Governor Chris Sununu says he'll nominate the New Hampshire Attorney General's chief of staff, Dianne Martin, to be the next chair of the Public Utilities Commission.
Martin is the Department of Justice’s lead attorney on state agency contracts and procurements. Before that, she spent five years as an attorney in the AG's transportation and construction bureau.
State records show Martin has worked as a lawyer for the Department of Justice in various full-time and contract capacities since 2002.
In the late 1990s, she was an Americorps victims' advocate in the Concord prosecutor’s office. She holds degrees from Saint Anselm College and Boston College Law School.
As an attorney in the AG’s office, Martin has worked with a wide range of state departments that often interface with the PUC.
Her recent cases in federal court include the transfer of the state's lease on Mount Sunapee Ski Area to a private company, as well as a stormwater pollution settlement between Pease International Tradeport and the Conservation Law Foundation.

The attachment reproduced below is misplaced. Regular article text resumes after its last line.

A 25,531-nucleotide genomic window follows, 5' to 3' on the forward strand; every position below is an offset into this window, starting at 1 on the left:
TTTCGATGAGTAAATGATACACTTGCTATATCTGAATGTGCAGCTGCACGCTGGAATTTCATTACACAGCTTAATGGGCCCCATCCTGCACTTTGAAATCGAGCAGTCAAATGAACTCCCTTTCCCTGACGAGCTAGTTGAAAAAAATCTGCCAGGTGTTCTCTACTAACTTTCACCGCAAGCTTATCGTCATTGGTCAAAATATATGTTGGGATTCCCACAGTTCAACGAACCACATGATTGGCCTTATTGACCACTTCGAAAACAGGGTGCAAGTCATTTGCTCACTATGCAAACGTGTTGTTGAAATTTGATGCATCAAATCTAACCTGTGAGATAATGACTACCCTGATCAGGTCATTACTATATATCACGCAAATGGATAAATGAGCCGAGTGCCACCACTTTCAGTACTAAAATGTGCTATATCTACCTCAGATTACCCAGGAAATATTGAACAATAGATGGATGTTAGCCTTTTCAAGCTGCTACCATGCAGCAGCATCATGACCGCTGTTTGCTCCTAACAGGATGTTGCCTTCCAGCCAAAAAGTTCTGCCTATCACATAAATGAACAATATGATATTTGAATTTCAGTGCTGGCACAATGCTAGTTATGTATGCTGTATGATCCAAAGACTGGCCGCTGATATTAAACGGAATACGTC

In a statement, Sununu says Martin has long worked to “advocate for the public good,” and that her “knowledge of state government and administrative law” will be key to leading the PUC.
In her statement released by Sununu’s office, Martin says the PUC chairwomanship will give her “the opportunity to extend and broaden my work over the last decade in protecting the public as a member of the Attorney General’s Office.”
Martin's nomination is expected to go up for an Executive Council vote in September. Sununu will formally nominate her at the council’s meeting Wednesday.
Earlier this month, Sununu tapped outgoing PUC chair Martin Honigberg to be a Superior Court judge.
The PUC works with federal regulators to oversee water, electric, gas and telecommunications companies, among other utilities.
The commission manages those companies’ rates, carries out policy goals from the legislature, and holds public hearings and issues permits for utility developments.
The chair of the PUC also chairs the Site Evaluation Committee, which is tasked with approving proposed energy projects larger than 30 megawatts in capacity.